Re-post: Childhood Heroines Redux

I really didn’t like playing with dolls, much to the despair of my mother.  Back in the 1950’s, little girls were expected to want to play mommy to their inert little babies, who would just lie there in their doll beds with their sleep-a-bye eyes closed tight.  Where was the fun in that?  I craved action and excitement, like the boys had with their toys.  It wasn’t until Barbie was introduced in 1959, when I was approaching age 12, that I finally got enthused about dolls. 

Now we’re talkin’! 

I ask you, would you rather play with a typical 50’s doll that looked like this…..         baby                                                                                                      

 …..or a Barbie that looked like this…..


Who looks like a better time?  I rest my case. 

Awhile back I read an article in the New York Times about the powerful women in our country who read Nancy Drew books when they were young.  The list ranged from Supreme Court Justice Sonia Sotomayor to Nancy Pelosi, to many women in law, education and industry whose eyes were opened to the possibilities that had seemed beyond their reach.  If Nancy could be daring and adventurous and go against what was deemed the norm for young ladies back then, well so could they. 

I remember owning some Nancy Drew mysteries, but they never became my favorite reading, although I did (and still do) love to read.  I think her books probably wound up somewhere at the bottom of my toy drawer underneath my toy Winchester repeating rifle and the wooden tomahawk my Dad made for me.  (I think there was a little derringer in there too, like the one Paladin had on “Have Gun Will Travel.”)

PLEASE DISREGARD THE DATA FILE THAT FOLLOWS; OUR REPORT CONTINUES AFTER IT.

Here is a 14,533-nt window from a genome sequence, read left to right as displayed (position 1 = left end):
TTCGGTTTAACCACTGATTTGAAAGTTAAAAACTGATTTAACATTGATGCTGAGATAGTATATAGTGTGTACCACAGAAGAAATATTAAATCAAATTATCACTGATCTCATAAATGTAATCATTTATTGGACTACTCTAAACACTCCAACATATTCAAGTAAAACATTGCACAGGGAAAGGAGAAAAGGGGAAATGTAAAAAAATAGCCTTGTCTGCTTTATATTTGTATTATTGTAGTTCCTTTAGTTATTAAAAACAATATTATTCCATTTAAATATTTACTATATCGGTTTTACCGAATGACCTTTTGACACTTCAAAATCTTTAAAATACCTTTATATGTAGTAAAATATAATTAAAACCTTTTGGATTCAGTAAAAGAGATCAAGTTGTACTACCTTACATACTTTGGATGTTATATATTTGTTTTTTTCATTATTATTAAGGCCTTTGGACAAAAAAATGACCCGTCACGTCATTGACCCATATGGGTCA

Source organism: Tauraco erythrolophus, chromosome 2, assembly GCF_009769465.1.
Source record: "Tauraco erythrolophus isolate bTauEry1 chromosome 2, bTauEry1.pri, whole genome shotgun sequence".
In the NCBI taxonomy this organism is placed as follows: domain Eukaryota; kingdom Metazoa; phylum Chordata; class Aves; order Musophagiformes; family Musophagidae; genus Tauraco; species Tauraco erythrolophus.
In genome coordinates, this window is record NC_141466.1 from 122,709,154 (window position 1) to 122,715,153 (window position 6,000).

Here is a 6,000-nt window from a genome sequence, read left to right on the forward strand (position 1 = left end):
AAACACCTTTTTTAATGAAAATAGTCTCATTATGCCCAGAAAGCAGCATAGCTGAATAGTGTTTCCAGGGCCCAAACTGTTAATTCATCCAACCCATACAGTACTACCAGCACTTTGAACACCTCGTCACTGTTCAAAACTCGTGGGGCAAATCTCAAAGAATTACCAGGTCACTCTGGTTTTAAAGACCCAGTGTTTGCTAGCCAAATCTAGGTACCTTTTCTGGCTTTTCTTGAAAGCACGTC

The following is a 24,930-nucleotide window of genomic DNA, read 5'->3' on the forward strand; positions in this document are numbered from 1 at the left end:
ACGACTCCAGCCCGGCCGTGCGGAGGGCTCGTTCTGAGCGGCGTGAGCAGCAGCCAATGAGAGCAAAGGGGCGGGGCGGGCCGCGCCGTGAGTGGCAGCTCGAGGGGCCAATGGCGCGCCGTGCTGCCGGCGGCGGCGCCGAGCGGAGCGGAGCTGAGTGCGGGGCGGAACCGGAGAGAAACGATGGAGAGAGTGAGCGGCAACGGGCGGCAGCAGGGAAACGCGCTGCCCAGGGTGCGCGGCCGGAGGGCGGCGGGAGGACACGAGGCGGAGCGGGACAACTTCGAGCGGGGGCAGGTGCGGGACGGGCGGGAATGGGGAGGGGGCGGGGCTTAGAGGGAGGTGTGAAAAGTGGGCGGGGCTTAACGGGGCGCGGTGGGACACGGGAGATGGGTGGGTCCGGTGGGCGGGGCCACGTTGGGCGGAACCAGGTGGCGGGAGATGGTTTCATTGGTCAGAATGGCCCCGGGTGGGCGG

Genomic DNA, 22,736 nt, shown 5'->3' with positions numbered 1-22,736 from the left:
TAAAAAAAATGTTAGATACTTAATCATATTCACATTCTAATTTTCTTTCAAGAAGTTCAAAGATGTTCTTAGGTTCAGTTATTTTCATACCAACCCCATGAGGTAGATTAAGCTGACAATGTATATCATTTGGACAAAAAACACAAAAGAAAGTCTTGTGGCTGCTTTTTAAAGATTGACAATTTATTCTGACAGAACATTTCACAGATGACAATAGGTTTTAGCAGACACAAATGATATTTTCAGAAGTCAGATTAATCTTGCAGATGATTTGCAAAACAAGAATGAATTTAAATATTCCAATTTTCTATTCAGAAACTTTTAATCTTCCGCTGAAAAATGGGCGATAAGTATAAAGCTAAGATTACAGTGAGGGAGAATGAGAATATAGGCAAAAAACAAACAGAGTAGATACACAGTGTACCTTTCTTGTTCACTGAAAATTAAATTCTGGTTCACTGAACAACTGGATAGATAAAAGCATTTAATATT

My heroines were of the action variety; ones who could give the good ol’ boys a run for their money.  So I thought I would put together a list of the ladies whom I held in the highest esteem during my childhood, along with some sketches of them to illustrate my point.

First up…..Joan of Arc.


I loved reading about how Joan heard angelic voices telling her that it was up to her to go to battle to save France.  She cut her hair short (like mine!), put on armor (basically boys’ clothes), and got to ride around on her steed telling the guys what to do.  What’s not to like? 

(Except for that whole burning at the stake thing.)

Most of the paintings of Joan show her wearing a skirt over her armor.  I have a difficult time believing anyone who went as far beyond what was considered proper behavior for a young lady as she did would even think about adding a skirt to keep the neighbors’ tongues from wagging.  Joan was such an all-time favorite of mine that I created an artist trading card in her honor for my “Great Cats in Art” series, starring my cat Neferkitty—“The Pussycat of Orleans.”


Next up is Gail Davis of the “Annie Oakley” television show of the 1950’s.